The other drawback with an air pad is that the lightweight options use relatively fragile fabrics. Avoid sticks and rocks, and avoid over-inflation (which can put too much pressure on the pad when you lay on it); these precautions are vital to ensuring a long life for your pad. Most pads include a patch kit to deal with any punctures, and we strongly recommend you carry that patch kit on your hikes, as an un-inflated air pad won’t offer any warmth.
In your search for a good pad, you’ll frequently see references to R-Value. While the calculation of R-Value is very technical, for your purposes you just need to know that it’s a measure of how much a pad resists warmth passing through it. A higher number means the pad offers more insulating value. As with quilts and sleeping bags, it’s critical to remember that it does not create any warmth for you; if your body doesn’t have enough calories to burn, you’re still going to be cold. The pad is only one piece of the puzzle.
Much of what confuses people about R-Values is that there isn’t a direct translation into a more recognizable temperature rating. In our own experience it seems that most users are comfortable down to about 30°F with a pad that has an R-value of about 3. Typically one wants an R-value of 5 or more for colder trips. The effect is additive, so adding a CCF an R2 to an R3 Air Pad will provide a total of R5, which typically is the beginning of winter usability, or shoulder seasons for those who sleep colder. Below is a simple guideline.
As with temperature ratings, keep in mind that these are only a base-line numbers. Many factors can affect how much insulation is needed, such as what material you're sleeping on (leaves and pine needles are natural insulators; rock will start out warmed from sunlight, and rapidly cool as it grows dark). If you purchased an expensive pad and are still getting cold, adding an inexpensive CCF can be a good way to stretch the temperature range to find out how much insulation you need for your trips.
The Q-core pad shown in this photo is an R5 pad, suitable for fairly cold temps, but the addition of the ccf pad extends the insulation even further, besides helping to prevent punctures.
One area people often fail to realize potential weight savings is in sizing their pad. While width is fairly straightforward (if you’re off the edges of your pad, you should probably use a wider pad), but length is something most people don’t think too much about. In warmer weather especially, going with a torso-length pad can save a lot of weight, and by using your pack (or a sit pad) under your feet that’s typically all the insulation you need. Naturally it can be harder to manage this in colder weather, but with some creativity, one can reduce their pad weight and bulk significantly by combining different pad types. Also note that one of particular strengths of CCF pads is the ease with which they can be cut down to a size more in line with your needs. If you bought a full-length and want it to be half length, just cut some off. Too wide? Cut off some width. While some air pads can be modified to shorter lengths, doing so is more complicated, and more costly if it goes wrong.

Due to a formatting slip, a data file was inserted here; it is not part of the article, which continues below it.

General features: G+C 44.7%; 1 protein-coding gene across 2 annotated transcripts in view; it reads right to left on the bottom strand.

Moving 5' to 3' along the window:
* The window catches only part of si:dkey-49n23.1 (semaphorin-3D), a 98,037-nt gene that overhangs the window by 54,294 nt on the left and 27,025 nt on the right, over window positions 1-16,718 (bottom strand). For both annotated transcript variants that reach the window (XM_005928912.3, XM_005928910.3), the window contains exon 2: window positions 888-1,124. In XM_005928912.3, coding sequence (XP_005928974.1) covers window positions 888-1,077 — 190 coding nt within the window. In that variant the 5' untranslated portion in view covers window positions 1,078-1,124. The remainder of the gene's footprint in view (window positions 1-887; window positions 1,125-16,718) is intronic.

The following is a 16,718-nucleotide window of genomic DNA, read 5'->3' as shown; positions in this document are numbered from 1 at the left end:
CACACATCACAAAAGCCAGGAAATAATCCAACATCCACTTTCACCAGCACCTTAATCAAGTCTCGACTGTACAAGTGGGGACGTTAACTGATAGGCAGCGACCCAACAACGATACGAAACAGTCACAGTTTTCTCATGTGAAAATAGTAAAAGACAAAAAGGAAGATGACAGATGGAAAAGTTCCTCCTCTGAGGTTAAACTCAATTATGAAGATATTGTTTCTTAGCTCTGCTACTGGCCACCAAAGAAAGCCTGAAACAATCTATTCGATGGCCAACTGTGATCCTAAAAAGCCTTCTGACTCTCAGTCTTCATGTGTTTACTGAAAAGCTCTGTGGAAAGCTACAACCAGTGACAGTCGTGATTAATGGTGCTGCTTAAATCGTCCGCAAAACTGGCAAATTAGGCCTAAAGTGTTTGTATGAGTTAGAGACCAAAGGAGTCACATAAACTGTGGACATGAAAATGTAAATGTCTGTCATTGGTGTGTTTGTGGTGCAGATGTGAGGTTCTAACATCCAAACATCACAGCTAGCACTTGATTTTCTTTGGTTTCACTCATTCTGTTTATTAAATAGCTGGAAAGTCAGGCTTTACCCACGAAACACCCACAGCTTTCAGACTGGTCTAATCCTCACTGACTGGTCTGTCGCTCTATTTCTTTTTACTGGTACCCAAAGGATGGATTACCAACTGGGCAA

On top is a full length pad, and below that is an extremely minimal torso-length pad, with a CCF pad for your heels (a pad which can also be used to add some structure to a frameless pack). While a full-length pad is simplest, a huge amount of weight can be saved, especially in warmer weather, by opting for a shorter pad length.
Comfort and Convenience
You’ve probably noticed I’ve said very little about comfort. Much like a good pair of shoes, something that fits you perfectly might not work so well for someone else. Some can’t stand CCF pads, finding them too bulky or not soft enough, while others don’t like the sensation of sleeping on an inflated pad, or they worry about puncturing it. In the end this is where your experience using pads will inform your decisions. Don’t hesitate to experiment to find out what you like the best.